A sample ballot in Lewiston lists the two candidates for mayor and then a write-in option. There are four declared write-in candidates in Lewiston and Auburn this year.

LEWISTON — For the municipal election Tuesday at least one local race could end with a winner who doesn’t even appear on the ballot.

In Auburn, no one filed nomination papers to run for the Ward 1 School Committee seat before the August deadline, but Clarisa Perez-Armendariz registered as a write-in candidate for the seat. As long as she receives 25 or more valid write-in votes, she’ll be elected.

The same thing happened in 2017, when no one appeared on the Ward 4 ballot, and Jenna Scrivner won the seat with 34 write-in votes. In Lewiston, 50 or more valid votes are required for write-ins seeking City Council or School Committee seats in specific wards.

There are four declared write-in candidates for local seats in Lewiston and Auburn this year, so the Sun Journal broke down how it works.

FILL IN THE OVAL, WRITE THE NAME

At the most basic level, the ballots in Lewiston and Auburn both list instructions to voters at the top of the ballot. To vote for a write-in candidate, voters are instructed to fill in the oval to the left of the write-in space and write in the person’s name.

Due to campaign finance laws followed by both cities, Lewiston and Auburn require that write-in candidates register with the clerk’s offices, which also ensures that election personnel know who may appear on write-in ballots.

According to Lewiston City Clerk Kathy Montejo, a vote for a write-in candidate will be counted as long as it closely matches the name of the person running.

“As long as the voter fills in the oval on the write-in line for the voting machine to count their ballot, we can count the vote for the declared write-in even if the name is misspelled or only the first or last name is listed,” she said. “We are required to look to determine voter intent.”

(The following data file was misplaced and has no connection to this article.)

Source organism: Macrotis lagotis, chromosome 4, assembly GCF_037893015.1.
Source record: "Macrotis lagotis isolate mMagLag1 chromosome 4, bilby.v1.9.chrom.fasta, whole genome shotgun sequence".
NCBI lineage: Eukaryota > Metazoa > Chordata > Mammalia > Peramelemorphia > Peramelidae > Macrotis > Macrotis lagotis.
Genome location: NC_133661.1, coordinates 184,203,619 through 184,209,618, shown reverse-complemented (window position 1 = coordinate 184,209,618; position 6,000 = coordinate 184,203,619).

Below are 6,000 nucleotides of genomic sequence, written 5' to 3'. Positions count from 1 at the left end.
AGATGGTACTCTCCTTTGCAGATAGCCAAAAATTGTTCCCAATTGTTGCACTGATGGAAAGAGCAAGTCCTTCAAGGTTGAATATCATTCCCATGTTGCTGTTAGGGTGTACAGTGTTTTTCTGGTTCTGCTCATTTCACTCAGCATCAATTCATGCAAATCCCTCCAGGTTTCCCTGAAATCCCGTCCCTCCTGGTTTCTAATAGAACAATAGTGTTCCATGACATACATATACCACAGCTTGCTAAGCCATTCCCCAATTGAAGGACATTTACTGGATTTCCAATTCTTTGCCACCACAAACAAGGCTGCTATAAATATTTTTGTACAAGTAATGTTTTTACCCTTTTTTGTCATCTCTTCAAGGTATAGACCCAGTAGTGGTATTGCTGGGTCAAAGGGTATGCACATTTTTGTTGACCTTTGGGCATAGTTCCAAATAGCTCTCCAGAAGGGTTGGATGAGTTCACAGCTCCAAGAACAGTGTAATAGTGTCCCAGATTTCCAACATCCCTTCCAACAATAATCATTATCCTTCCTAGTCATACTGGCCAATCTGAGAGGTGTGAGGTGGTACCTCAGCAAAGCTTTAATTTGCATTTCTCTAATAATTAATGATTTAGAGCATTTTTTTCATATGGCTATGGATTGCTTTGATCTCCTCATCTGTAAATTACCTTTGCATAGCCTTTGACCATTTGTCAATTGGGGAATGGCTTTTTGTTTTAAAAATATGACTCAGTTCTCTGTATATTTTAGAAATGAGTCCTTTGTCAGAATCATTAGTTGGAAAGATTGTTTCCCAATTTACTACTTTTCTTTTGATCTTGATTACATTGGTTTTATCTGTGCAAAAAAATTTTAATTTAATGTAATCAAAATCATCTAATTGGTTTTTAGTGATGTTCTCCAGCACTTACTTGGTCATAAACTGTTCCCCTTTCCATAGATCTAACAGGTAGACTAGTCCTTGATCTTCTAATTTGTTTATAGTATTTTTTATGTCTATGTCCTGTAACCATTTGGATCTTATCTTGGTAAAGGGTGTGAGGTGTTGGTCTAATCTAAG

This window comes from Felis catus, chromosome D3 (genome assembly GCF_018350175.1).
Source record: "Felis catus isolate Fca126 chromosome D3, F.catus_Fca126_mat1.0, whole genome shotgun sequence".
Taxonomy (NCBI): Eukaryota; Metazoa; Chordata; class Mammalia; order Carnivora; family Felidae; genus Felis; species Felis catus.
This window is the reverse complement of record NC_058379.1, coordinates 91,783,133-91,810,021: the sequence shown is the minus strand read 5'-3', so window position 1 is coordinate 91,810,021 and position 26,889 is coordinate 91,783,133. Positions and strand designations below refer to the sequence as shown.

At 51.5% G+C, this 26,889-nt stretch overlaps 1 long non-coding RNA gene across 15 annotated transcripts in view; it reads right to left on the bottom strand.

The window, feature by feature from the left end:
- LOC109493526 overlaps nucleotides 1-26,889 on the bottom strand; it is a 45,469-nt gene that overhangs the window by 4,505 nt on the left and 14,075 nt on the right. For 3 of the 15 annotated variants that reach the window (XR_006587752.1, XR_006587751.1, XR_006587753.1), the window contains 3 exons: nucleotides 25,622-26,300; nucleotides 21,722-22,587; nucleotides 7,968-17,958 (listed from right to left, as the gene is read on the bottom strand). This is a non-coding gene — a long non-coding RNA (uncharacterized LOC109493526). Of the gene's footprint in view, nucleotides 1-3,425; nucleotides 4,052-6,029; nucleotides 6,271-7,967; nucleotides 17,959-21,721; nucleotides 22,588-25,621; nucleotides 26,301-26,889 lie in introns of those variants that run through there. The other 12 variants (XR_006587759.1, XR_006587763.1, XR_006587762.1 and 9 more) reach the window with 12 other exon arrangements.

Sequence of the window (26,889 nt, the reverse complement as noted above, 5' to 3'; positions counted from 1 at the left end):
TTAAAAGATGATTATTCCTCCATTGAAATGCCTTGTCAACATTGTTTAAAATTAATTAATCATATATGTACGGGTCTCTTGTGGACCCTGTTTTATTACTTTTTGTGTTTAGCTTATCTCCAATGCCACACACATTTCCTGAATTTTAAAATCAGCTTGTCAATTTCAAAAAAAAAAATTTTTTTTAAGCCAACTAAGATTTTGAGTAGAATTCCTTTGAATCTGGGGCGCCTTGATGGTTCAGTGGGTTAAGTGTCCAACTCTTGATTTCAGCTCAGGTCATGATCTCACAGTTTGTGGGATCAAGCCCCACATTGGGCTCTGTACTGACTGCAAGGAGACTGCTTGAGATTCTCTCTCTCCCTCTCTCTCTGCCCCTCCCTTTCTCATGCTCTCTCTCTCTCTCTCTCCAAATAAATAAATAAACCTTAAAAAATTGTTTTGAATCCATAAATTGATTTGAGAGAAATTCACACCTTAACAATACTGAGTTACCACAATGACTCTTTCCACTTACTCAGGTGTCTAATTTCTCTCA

For instance, she said, Felicia Hinkley is running as a write-in candidate for Lewiston School Committee. Election workers will count the vote if either Hinkley’s first or last name appears, or if the last name is spelled incorrectly, “but their intent is clear.”

A sample ballot for Auburn’s Ward 1 shows only a write-in option.

But, she said, for instance, “We would not count votes for Bob Smith and the like because that is not a variation that is even close to the name of any declared candidate.”

Montejo said if the name of the declared candidate is abbreviated, misspelled or incomplete, “provided it is still possible to identify the candidate as the one who is the declared write-in for that office, we will count it.”

In Auburn, there are also two declared write-in candidates for the Ward 5 City Council seat, where incumbent Leroy Walker is the lone candidate on the ballot. Both Kathy Shaw and Joseph DeMotta announced write-in campaigns after Walker was embroiled in controversy over statements he made over the renaming of a bridge in honor of former Mayor John Jenkins.

Click here to see a sample ballot in Lewiston, or here for a sample ballot in Auburn.

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